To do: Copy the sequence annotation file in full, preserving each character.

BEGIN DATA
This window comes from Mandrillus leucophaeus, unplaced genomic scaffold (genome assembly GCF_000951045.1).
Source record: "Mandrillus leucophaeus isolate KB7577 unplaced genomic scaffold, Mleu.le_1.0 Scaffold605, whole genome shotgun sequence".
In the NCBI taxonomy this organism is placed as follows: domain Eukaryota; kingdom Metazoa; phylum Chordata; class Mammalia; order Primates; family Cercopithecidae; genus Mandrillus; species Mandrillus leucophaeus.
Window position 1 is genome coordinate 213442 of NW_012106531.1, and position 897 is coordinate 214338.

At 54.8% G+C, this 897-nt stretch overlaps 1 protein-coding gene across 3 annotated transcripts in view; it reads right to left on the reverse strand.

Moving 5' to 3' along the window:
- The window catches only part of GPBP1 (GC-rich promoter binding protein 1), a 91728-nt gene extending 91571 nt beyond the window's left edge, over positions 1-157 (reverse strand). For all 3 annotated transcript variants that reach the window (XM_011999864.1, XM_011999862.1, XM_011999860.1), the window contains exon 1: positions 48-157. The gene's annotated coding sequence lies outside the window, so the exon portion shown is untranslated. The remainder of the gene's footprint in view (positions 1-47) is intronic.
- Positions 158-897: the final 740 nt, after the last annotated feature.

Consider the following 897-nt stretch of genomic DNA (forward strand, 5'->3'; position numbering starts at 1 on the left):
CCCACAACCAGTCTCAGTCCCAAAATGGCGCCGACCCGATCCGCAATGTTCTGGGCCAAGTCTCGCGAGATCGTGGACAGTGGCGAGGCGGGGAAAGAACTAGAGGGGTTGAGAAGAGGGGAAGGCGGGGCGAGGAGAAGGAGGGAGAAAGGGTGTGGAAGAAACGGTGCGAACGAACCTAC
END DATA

This window comes from Mandrillus leucophaeus, unplaced genomic scaffold (genome assembly GCF_000951045.1).
Source record: "Mandrillus leucophaeus isolate KB7577 unplaced genomic scaffold, Mleu.le_1.0 Scaffold605, whole genome shotgun sequence".
In the NCBI taxonomy this organism is placed as follows: domain Eukaryota; kingdom Metazoa; phylum Chordata; class Mammalia; order Primates; family Cercopithecidae; genus Mandrillus; species Mandrillus leucophaeus.
Window position 1 is genome coordinate 213442 of NW_012106531.1, and position 897 is coordinate 214338.

At 54.8% G+C, this 897-nt stretch overlaps 1 protein-coding gene across 3 annotated transcripts in view; it reads right to left on the reverse strand.

Moving 5' to 3' along the window:
- The window catches only part of GPBP1 (GC-rich promoter binding protein 1), a 91728-nt gene extending 91571 nt beyond the window's left edge, over positions 1-157 (reverse strand). For all 3 annotated transcript variants that reach the window (XM_011999864.1, XM_011999862.1, XM_011999860.1), the window contains exon 1: positions 48-157. The gene's annotated coding sequence lies outside the window, so the exon portion shown is untranslated. The remainder of the gene's footprint in view (positions 1-47) is intronic.
- Positions 158-897: the final 740 nt, after the last annotated feature.

Consider the following 897-nt stretch of genomic DNA (forward strand, 5'->3'; position numbering starts at 1 on the left):
CCCACAACCAGTCTCAGTCCCAAAATGGCGCCGACCCGATCCGCAATGTTCTGGGCCAAGTCTCGCGAGATCGTGGACAGTGGCGAGGCGGGGAAAGAACTAGAGGGGTTGAGAAGAGGGGAAGGCGGGGCGAGGAGAAGGAGGGAGAAAGGGTGTGGAAGAAACGGTGCGAACGAACCTAC